Desert Vista High School ceramic students burned the midnight oil to make as many clay bowls as they could to go towards supporting this year’s Tempe Empty Bowls event.

The bowl-making marathon took place after school on Wednesday, Jan. 29 from 3:30 to 9 p.m., where students took different shifts on reaching their goal of making 400 bowls.

Each bowl will be donated to the Tempe Empty Bowls and will be sold for $10 going towards assisting food banks, soup kitchens, and other organizations involved with fighting hunger.

On the morning of the Tempe Empty Bowls event, on Saturday, Feb. 22, the ceramic students will also participate in a 14-mile hike to the event with all the bowls they made.

Ceramic teacher Mark Honaker said they have been working in conjunction with the Tempe Empty Bowls for more than 14 years, and other schools around the Valley assist with the event.

“The premise of the event is coast to coast. Any group of potters can get together, and it usually benefits the homeless or those in need of food,” Honaker said. “Traditionally, we’re in the 400 to 500 bowls for the year-round. We’re probably one of the most prolific schools.”

Over the next three weeks leading up to the event, students will take time trimming the bowls, glazing the bowls and adding any finishing touches to them, Honaker said.

“All of them are first-year potters… it’s pretty amazing that they are capable of producing work after just five months of ceramics,” he said.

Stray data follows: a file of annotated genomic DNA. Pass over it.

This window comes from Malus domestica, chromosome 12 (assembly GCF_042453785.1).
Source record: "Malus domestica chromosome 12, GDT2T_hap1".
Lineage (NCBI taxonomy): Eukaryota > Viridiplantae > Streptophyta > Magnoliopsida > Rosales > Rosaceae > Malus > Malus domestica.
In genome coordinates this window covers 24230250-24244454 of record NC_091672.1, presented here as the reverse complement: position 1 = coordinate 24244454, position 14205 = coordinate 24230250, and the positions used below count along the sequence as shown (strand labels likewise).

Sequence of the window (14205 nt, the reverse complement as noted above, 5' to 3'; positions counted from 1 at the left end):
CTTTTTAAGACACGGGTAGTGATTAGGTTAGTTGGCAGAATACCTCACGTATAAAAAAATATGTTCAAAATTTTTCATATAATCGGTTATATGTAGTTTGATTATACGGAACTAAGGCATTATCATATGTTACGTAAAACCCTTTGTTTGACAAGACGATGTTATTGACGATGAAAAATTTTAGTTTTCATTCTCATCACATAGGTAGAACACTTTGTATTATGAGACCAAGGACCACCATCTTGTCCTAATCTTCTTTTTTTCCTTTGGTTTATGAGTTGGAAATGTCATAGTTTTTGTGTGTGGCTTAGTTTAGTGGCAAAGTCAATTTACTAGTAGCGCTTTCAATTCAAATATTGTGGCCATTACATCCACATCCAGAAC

To liven up the six-hour work detail, students called the event “The Big Bowl Theory” (after the popular TV show, “The Big Bang Theory”).

Students sported their best nerd-based apparel and were playing reruns of the show while they created a ball of clay into a bowl.

Each student who participated in The Big Bowl Theory were kenned on making as many bowls as they possible could, and were laughing among one other as they continued with their artistry.

Senior Taylor Garner was excited about participating in The Big Bowl Theory and wanted to lend a helping hand to people in need.

“I absolutely love this class. It is my favorite class, so anytime I get to come in here and work with clay is fun,” she said.

Garner enjoys her ceramic class and creating the bowls because it’s a chance to show her creative side, she’s not held back by any set guidelines, and she’s able to have her imagination come alive.

Honaker feels that the Tempe Empty Bowls assists people who are in need and shows that artists can contribute towards a cause that is not focused solely on their work.

“They can take the skills that they have learned in this class and turn it into something really functional,” he said. “It has a real practical approach to it, but everyone feels good when they can help someone out.”

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